Should I invest in Microsoft stock?

The Microsoft stock price has been in decline for at least a year. Is this an investing opportunity or is there more trouble to come?

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At the moment, Microsoft (NASDAQ:MSFT) stock is changing hands for around $221 per share. That price is 36% below the stock’s November 2021 all-time high price of $343. Is this an opportunity for me to invest in Microsoft?

Looking at the performance of Microsoft stock, which is right around a 52-week low, I might assume that something has gone wrong with the underlying business. But that is not the case.

Microsoft is growing more profitable

Microsoft’s revenue increased from $110bn in 2018 to $198bn in 2022. It grew by 16% on average each year. At the same time, gross margins improved from 65% to 68%. Operating margins at Microsoft were 32% in 2018, and in 2022, they hit 42%. The most impressive performance was in net income margins, which increased from 15% to 37% between 2018 and 2022. It’s worth pointing out that Microsoft’s fiscal year ends in June, so these year-end 2022 numbers are four months old.

Grouped bar charts showing Microsofts revenue, gross and operating profit and net income for the years 2018 to 2022. The charts show that revenue and profits have been growing at Microsoft.
Data source: Microsoft

Even at nearly half a century old — Microsoft was founded in 1976 — this company is growing faster than most. It is still making improvements to its operating efficiency and return on equity. Why has its share price taken such a battering over the last year if its results over the previous five years look good?

The Big Five tech stocks

Microsoft is one of the “Big Five” information technology companies alongside Amazon, Apple, Facebook owner Meta, and Alphabet, Google’s parent company. During the post-pandemic bull run, all five stocks rapidly hit all-time highs. Over the last year, all five have started to give back some of those gains as the shift to online working started to reverse, interest rates began rising, and inflation kicked in.

A graph showing the share price performance of Alphabet, Amazon, Apple, Meta and Microsoft over the last year indeed to 100 in November 2021. All shares prices have fallen, Meta by far the most and Apple the least, with Microsoft performing second best.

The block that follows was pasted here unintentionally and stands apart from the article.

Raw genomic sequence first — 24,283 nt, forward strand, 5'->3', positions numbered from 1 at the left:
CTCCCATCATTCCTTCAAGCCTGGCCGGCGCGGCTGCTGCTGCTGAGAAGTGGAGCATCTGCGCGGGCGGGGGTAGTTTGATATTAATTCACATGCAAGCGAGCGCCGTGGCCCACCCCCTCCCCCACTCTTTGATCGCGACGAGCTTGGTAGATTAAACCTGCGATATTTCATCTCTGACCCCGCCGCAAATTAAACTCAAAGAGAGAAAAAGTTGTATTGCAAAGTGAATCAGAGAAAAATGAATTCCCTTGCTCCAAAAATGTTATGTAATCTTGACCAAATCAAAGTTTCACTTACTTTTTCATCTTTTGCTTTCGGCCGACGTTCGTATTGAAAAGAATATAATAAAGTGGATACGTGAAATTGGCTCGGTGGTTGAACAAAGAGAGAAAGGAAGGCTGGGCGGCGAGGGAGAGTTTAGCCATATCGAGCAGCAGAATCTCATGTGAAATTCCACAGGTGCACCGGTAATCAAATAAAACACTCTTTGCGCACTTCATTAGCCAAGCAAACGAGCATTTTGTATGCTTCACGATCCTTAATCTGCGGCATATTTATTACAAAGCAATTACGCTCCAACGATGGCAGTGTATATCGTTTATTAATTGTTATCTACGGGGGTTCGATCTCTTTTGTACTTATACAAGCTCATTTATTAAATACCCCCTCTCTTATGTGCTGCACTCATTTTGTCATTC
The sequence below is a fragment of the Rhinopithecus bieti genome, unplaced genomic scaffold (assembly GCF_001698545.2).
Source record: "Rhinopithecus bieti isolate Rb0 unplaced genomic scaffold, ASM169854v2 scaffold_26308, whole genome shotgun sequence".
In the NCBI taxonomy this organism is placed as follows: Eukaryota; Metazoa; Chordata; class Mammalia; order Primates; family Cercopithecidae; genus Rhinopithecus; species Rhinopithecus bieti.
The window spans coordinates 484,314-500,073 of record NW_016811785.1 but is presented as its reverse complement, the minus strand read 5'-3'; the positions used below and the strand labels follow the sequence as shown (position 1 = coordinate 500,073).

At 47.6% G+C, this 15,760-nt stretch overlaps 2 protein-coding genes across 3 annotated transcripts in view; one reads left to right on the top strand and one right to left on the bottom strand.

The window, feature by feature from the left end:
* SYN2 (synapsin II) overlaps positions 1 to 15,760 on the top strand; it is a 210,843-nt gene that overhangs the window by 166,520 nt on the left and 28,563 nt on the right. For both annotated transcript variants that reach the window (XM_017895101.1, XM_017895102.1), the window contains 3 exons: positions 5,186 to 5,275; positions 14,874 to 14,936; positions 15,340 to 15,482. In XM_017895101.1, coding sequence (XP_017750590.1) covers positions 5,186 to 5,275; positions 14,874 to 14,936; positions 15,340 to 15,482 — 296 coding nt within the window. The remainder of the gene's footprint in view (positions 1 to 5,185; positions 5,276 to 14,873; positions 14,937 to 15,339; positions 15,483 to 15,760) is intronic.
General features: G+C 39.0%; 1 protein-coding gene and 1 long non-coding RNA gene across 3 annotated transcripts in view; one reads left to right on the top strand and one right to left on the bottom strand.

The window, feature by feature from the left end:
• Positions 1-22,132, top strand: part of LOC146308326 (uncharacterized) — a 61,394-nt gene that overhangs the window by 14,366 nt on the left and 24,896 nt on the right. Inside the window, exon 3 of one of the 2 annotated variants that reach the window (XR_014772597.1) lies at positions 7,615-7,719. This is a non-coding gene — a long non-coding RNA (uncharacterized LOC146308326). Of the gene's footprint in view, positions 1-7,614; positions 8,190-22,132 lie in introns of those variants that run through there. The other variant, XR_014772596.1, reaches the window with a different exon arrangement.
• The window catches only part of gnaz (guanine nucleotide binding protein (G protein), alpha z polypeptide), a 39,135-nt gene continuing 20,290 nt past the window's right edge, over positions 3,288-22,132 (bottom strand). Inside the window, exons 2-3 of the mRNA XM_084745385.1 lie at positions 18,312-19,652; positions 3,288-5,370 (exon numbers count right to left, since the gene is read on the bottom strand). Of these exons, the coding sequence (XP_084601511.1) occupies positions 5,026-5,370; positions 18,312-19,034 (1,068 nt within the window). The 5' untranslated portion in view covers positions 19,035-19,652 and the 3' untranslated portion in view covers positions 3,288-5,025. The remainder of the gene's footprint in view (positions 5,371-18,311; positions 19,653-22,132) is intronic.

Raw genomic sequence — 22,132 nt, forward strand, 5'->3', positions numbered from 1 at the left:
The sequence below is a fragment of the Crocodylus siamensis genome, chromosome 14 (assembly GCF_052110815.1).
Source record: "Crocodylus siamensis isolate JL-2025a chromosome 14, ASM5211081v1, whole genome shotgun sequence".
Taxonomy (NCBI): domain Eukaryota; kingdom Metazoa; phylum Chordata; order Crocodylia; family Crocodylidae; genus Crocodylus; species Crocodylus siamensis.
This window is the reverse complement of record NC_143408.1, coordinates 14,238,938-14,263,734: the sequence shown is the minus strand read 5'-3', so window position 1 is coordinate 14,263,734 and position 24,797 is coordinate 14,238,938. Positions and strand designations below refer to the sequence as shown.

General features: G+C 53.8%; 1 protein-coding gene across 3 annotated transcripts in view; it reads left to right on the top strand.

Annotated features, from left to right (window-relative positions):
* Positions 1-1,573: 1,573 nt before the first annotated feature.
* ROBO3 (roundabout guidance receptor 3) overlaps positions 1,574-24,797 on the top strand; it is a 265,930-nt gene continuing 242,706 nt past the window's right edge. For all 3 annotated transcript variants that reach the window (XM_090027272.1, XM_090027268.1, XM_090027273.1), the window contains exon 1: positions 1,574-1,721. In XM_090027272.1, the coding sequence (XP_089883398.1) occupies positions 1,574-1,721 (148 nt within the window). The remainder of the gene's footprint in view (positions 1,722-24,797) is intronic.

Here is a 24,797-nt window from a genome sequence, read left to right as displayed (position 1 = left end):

It’s probably the case that the Microsoft stock price got driven beyond what its five-year performance could justify. So, some price decline could be expected as the tech stocks’ exuberance abated. But, looking at Microsoft’s quarterly results suggests that it’s not just the market dragging it down.

Should I buy Microsoft stock?

Microsoft’s revenue for the latest quarter (September 2022, Q1 2023) was around $5bn higher year on year. That bodes well for full-year revenue. But, the company has warned that revenue growth in its cloud computing division — its main growth engine — is slowing.

Furthermore, quarterly net income margins have been shrinking. That might be partly explained by data centres becoming more costly to run as energy gets more expensive.

A table showing Microsoft's quarterly revenue, net income and net income margin from September 2021 to September 2022. Revenues have been fairly flat and net income margin appears to be trending lower over the period.
Data source: Microsoft

I am not surprised by the slowing cloud computing revenues if the base for comparison is a work-from-home lockdown world, nor by the shrinking margins. And in the long term, I think Microsoft looks like a solid bet. It is established in cloud computing, and Its Xbox ecosystem exposes it to the growing video games industry.

Its suite of productivity software, including Excel and Word, is the de facto choice for businesses and consumers worldwide given their PCs probably run on Windows. Microsoft does has a big weakness in mobile phones, which are dominated by Apple and Google’s operating systems, although its apps are available on all operating systems.

In the short term, I think Microsoft is adjusting to the post-pandemic world. I will not invest in Microsoft stock in my Stocks and Shares ISA, but I do want to watch this stock and see how things develop.

Should you invest, the value of your investment may rise or fall and your capital is at risk. Before investing, your individual circumstances should be assessed. Consider taking independent financial advice.

John Mackey, CEO of Whole Foods Market, an Amazon subsidiary, is a member of The Motley Fool’s board of directors. Randi Zuckerberg, a former director of market development and spokeswoman for Facebook and sister to Meta Platforms CEO Mark Zuckerberg, is a member of The Motley Fool's board of directors. Suzanne Frey, an executive at Alphabet, is a member of The Motley Fool’s board of directors. James McCombie has no position in any of the shares mentioned. The Motley Fool UK has recommended Alphabet (A shares), Alphabet (C shares), Amazon, Apple, and Microsoft. Views expressed on the companies mentioned in this article are those of the writer and therefore may differ from the official recommendations we make in our subscription services such as Share Advisor, Hidden Winners and Pro. Here at The Motley Fool we believe that considering a diverse range of insights makes us better investors.

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